As the novel coronavirus 2019 (COVID-19) pandemic continues in the United States, it has become apparent that Hispanic populations are overrepresented among deaths from the disease [1,2,3]. Despite representing about 18.3% of the population [4], most recent weighted estimates from the Centers for Disease Control and Prevention (CDC) show that Hispanic populations make up 26.9% of the overall COVID-19 deaths [5]. Representation among cases and deaths vary by state, but among those with the largest Hispanic populations (California, Texas, and Florida), there are large disparities in deaths from the disease [2, 5].

Hispanic and Latinx designation is a politically constructed label [6] used to describe a large group of ancestries from a wide range of countries and nationalities. Those who identify as Hispanic or Latinx may choose vastly different race indicators on Census and hospital admission forms. In the 2010 Census, 37% of Hispanic individuals chose “other” race, while about half picked one of the standard categories (White, Black, etc.) [7]. While most hospitals collect race and ethnicity data, there is wide variation in how this information is detailed. Some hospitals collect information based on patient reports, staff observation, or other unreported methods [8, 9]. Because of the limitations in the data set in our study, we will refer to these groups according to their hospital reported Hispanic designation, while understanding the incompleteness of the designation and the large array of groups that make up the Hispanic and Latinx community.

Other health disparities in the Hispanic population are well documented. Hispanic individuals are overrepresented in cases of preventable diseases including diabetes, heart disease, cirrhosis, and certain types of cancer [10,11,12,13,14], several of which are known risk factors for COVID-19. These comorbidities have been linked to socioeconomic disparities and other factors related to social determinants of health relative to where they live [10, 11], which too are largely a result of historical and current discriminatory policies and practices [15]. Hispanic individuals are nearly twice as likely as non-Hispanic Whites to live in poverty and are generally uninsured or underinsured [16], limiting access to preventative care.

With only limited reports of overrepresentation of COVID-19 infections among Hispanic populations, we sought to use national case-level data from the CDC to understand the outcomes of Hispanic groups infected with COVID-19.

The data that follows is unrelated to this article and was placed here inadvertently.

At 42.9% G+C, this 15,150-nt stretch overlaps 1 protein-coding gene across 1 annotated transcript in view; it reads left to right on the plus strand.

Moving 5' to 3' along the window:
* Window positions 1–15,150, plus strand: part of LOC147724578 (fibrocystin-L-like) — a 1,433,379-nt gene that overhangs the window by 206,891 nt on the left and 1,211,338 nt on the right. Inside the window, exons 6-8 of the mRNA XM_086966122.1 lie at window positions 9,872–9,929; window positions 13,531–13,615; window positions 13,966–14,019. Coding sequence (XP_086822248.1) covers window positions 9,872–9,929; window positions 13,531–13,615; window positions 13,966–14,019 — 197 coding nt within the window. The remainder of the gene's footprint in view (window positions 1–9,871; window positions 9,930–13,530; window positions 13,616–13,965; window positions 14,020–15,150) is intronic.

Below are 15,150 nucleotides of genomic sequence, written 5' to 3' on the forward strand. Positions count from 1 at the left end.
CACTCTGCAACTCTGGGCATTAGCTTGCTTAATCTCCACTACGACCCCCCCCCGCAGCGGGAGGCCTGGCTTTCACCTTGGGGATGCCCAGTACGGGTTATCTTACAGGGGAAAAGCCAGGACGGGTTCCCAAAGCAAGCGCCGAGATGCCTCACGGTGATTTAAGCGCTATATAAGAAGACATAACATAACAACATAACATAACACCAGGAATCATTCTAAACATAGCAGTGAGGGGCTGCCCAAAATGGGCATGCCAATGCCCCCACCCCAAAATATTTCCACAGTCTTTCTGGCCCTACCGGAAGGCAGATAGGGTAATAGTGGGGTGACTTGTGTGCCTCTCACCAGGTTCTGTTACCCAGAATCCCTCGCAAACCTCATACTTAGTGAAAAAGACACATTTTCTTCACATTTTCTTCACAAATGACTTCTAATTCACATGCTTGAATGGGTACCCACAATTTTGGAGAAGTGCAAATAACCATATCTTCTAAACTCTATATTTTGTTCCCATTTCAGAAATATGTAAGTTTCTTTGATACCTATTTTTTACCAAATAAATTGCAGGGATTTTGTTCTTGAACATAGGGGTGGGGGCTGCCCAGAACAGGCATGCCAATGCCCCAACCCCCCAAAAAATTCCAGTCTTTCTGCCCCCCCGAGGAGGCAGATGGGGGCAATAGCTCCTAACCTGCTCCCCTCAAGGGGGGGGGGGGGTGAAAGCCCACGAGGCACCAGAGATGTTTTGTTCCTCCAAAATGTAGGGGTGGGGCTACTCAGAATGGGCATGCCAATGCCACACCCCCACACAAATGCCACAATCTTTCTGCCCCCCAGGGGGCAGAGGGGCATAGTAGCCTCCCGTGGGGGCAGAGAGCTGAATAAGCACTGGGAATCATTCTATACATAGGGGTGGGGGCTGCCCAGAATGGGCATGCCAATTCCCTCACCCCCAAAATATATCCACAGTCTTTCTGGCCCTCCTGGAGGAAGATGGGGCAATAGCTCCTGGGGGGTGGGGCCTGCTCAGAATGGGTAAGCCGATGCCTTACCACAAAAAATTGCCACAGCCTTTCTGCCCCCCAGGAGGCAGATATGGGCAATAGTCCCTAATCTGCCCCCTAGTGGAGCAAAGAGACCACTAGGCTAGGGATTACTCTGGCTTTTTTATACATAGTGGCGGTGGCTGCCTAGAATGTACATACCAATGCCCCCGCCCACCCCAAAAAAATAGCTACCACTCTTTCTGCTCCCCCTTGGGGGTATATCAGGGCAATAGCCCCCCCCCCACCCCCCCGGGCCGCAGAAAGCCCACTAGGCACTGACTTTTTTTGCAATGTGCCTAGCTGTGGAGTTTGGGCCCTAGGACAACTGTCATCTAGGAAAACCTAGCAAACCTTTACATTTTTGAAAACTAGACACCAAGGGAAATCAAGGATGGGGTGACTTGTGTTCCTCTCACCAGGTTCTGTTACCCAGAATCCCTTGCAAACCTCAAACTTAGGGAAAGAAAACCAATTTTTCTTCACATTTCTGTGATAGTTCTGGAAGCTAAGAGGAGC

Data Sources

We obtained information on individual cases of COVID-19 infection from the CDC Case Surveillance Task Force and Surveillance Review and Response Group (SRRG) [17]. The dataset covers case reports between April 5, 2020, when COVID-19 was added to the Nationally Notifiable Condition List, through May 18, 2020 when the dataset was downloaded. Individual-based variables include case status, race, ethnicity, age group, presence of comorbidities (provided as a binary variable), hospitalization, need for intensive care unit (ICU), mechanical ventilation, and death. This dataset relies on passive reporting and, as such, has a significant number of missing and unknown values.

Case Selection and Outcomes of Interest

Given the complex nature of Hispanic identity in the United States, we compared Hispanic White (HW), Hispanic Black (HB), and Hispanic Multiracial/Other (HM) designation to the reference non-Hispanic White (NHW). Cases were limited to those with the reported race and ethnicity variables and we excluded those with race or ethnicity that was unknown or not reported (173,317 and 122,799 individuals respectively). Imputation of race and ethnicity were not feasible given the limitation of associated covariates. Primary outcomes were hospitalization and death due to COVID-19 infection. Additionally, differences in ICU admission and need for mechanical ventilation were evaluated.

Statistical Analysis

We performed multivariate Poisson regression with robust error variance to assess the impact of the race/ethnicity exposures to the outcomes of interest in a step-wise fashion. Model 1 assessed the unadjusted odds of the exposure on the outcome, and models 2–4 controlled for sex, age group, and comorbidities, respectively. This approach was used to assess the effect of each covariate on the exposure/outcome association. The stepwise table is available in Supplemental Table 2. Predicted margins of the outcomes of interest from the fully adjusted regression model were then plotted for each race/ethnicity category across age groups in order to assess disparities between the different groups at varying ages. Furthermore, we performed sensitivity analyses comparing HB individuals to non-Hispanic Black (NHB) individuals in order to understand the differential impact of Hispanic ethnicity and Black race designations.